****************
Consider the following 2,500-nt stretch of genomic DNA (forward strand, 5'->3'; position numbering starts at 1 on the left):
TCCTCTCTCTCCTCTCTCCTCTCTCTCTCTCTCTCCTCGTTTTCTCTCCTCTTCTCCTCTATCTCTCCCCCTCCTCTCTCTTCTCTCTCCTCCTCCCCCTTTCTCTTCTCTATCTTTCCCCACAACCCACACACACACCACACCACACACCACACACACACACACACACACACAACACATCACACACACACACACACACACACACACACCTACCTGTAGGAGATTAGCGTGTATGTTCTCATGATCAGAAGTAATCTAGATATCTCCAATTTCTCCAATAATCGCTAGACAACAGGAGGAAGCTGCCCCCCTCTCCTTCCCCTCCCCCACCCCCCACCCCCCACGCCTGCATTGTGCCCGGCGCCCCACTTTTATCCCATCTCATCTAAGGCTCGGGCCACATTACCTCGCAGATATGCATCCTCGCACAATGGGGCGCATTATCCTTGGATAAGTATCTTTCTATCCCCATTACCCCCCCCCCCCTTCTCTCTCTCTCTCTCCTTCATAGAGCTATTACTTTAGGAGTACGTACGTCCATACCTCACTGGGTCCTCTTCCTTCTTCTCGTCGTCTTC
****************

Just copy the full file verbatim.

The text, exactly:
Consider the following 2,500-nt stretch of genomic DNA (forward strand, 5'->3'; position numbering starts at 1 on the left):
TCCTCTCTCTCCTCTCTCCTCTCTCTCTCTCTCTCCTCGTTTTCTCTCCTCTTCTCCTCTATCTCTCCCCCTCCTCTCTCTTCTCTCTCCTCCTCCCCCTTTCTCTTCTCTATCTTTCCCCACAACCCACACACACACCACACCACACACCACACACACACACACACACACACAACACATCACACACACACACACACACACACACACACCTACCTGTAGGAGATTAGCGTGTATGTTCTCATGATCAGAAGTAATCTAGATATCTCCAATTTCTCCAATAATCGCTAGACAACAGGAGGAAGCTGCCCCCCTCTCCTTCCCCTCCCCCACCCCCCACCCCCCACGCCTGCATTGTGCCCGGCGCCCCACTTTTATCCCATCTCATCTAAGGCTCGGGCCACATTACCTCGCAGATATGCATCCTCGCACAATGGGGCGCATTATCCTTGGATAAGTATCTTTCTATCCCCATTACCCCCCCCCCCCTTCTCTCTCTCTCTCTCCTTCATAGAGCTATTACTTTAGGAGTACGTACGTCCATACCTCACTGGGTCCTCTTCCTTCTTCTCGTCGTCTTC